In recent weeks, as President Donald Trump has returned time and again to the well-worn campaign playbook of white suburban fears — accusing Joe Biden of wanting to “abolish the suburbs,” promising to block low-income housing from being built, and protecting property values — the whole routine has elicited hand-wringing that Trump has America’s increasingly Democratic suburbs all wrong.
And that’s true, says Thomas Sugrue, director of metropolitan studies at New York University and a historian of race and city-suburb relations, Trump has “misread the reality of today’s suburbs.”
But the thing is, most of the rest of us have, too.
It’s not simply that suburban America is increasingly diverse, nor that a majority of Black Americans live in the suburbs, nor even that a majority of new immigrants settle in suburbs, not cities. Instead, it’s that America’s suburbs are ground zero for a major schism among white suburbanites — one remaking the electoral map before our eyes, and revealing why that old suburban playbook just doesn’t work anymore.
“We’re seeing a suburban political divide quite different from the one that played out after World War II, when well-to-do, middle-class and even some working-class whites living in suburbia found common ground by looking through their rearview mirrors with horror at the cities they were fleeing,” says Sugrue.
In past decades, that commonality made appeals to suburbanites’ fears about those cities and the people of color they were fleeing a potent political weapon. Now, white stratification within the suburbs is changing that.
“The whitest suburban places are often at the suburban-exurban fringes — places where middle-class whites who are attempting to flee the growing racial diversity of cities and nearby suburbs are moving,” says Sugrue. “By contrast, many of the older suburbs, particularly those with late 19th-, early 20th-century charming housing and excellent schools, have been attracting well-to-do and highly educated whites.”
We’re seeing the results of that play out in elections. “Trump supporters are more likely to be clustered in the outlying, more heavily white suburbs, and Democrats are making real inroads into the communities with more heterogeneity and better-off whites,” says Sugrue. “That’s a really big change.”
But there’s a whole lot more to the story. Just because certain suburbs are trending blue doesn’t exactly mean they’re woke to the racial politics that have long plagued suburbia. “White liberal suburbanites have played a critical role in the process of housing segregation and the resistance to low-income housing,” says Sugrue. “We can’t just think about it as torch-bearing angry white supremacists. If they were the only obstacles to equality in suburban housing, we would have come a lot farther than we have.”
To sort through all of this — what we mean when we talk about the “suburbs,” how they’re changing and the implications that has for American life — POLITICO spoke to Sugrue on Tuesday. A transcript of the conversation is below, edited for length and clarity.
Stanton: Recently, President Trump has been particularly vocal in his appeals to white suburbanites, tweeting that he is “happy to inform all of the people living their Suburban Lifestyle Dream that you will no longer be bothered or financially hurt by having low income housing built in your neighborhood.” There’s a lot to unpack there. As someone who has spent decades researching issues of housing, race, cities and suburbs, what’s your reaction when you hear something like that?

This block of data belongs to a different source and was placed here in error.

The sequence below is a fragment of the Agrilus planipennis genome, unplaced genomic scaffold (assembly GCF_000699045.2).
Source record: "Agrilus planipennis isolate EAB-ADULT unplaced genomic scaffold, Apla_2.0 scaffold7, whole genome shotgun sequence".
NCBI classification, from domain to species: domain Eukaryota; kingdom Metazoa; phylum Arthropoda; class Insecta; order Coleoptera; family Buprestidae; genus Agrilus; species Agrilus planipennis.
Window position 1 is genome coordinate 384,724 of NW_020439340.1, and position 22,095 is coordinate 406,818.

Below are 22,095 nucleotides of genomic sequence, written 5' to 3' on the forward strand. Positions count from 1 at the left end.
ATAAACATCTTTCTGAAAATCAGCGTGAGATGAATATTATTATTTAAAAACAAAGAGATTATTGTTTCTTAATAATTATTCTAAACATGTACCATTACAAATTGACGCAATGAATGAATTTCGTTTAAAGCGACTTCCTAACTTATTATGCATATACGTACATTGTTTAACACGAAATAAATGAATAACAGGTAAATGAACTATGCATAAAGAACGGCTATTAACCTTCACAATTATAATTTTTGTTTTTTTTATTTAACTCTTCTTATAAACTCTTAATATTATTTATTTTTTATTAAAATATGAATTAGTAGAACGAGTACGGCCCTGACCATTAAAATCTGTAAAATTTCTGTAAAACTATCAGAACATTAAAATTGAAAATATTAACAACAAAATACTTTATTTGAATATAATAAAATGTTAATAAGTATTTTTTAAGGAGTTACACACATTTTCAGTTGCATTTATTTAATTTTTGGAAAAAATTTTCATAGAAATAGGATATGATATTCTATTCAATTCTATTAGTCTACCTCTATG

Sugrue: Well, there are a lot of different ways to react to the president’s tweet. He’s appealing to the hard-core racial sentiments of his base — in particular, fears of African-Americans, Latinos and low-income residents moving into homogeneous, mostly white suburban communities. But he’s evoking a suburbia from, in many respects, the past. This is not the land of “Leave it to Beaver” anymore. Suburbs are more diverse and heterogeneous. Today, a majority of African Americans live outside of central cities and in suburban places. Suburbs have become gateway communities for new Americans: A majority of new immigrants to the United States live in suburban places.
That said, while in the aggregate, suburbs are more diverse, the distribution of nonwhites isn’t random. Metropolitan America is not a place of free housing choice. It’s still very much shaped by deep patterns of racial inequality and a maldistribution of resources. A lot of the nonwhite newcomers to suburbia live in what I call “secondhand suburbs” — places that have become increasingly unfashionable for whites, often older suburbs closer to central cities, with declining business districts and decaying housing stock.
And just as the distribution of minority groups across suburbia is not random, the distribution of whites across suburbia has really significant political implications. We’re seeing a suburban political divide quite different from the one that played out after World War II, when well-to-do, middle-class and even some working-class whites living in suburbia found common ground by looking through their rearview mirrors with horror at the cities they were fleeing. By the early 2000s, you have growing divisions among white suburbanites. The whitest suburban places are often at the suburban-exurban fringes — places where middle-class whites who are attempting to flee the growing racial diversity of cities and nearby suburbs are moving. By contrast, many of the older suburbs, particularly those with late 19th-, early 20th-century charming housing and excellent schools, have been attracting well-to-do and highly educated whites.
And I think we’re seeing that play out in elections — both the 2018 midterms and in 2020, where Trump supporters are more likely to be clustered in the outlying, more heavily white suburbs, and Democrats are making real inroads into the communities with more heterogeneity and better-off whites. That’s a really big change.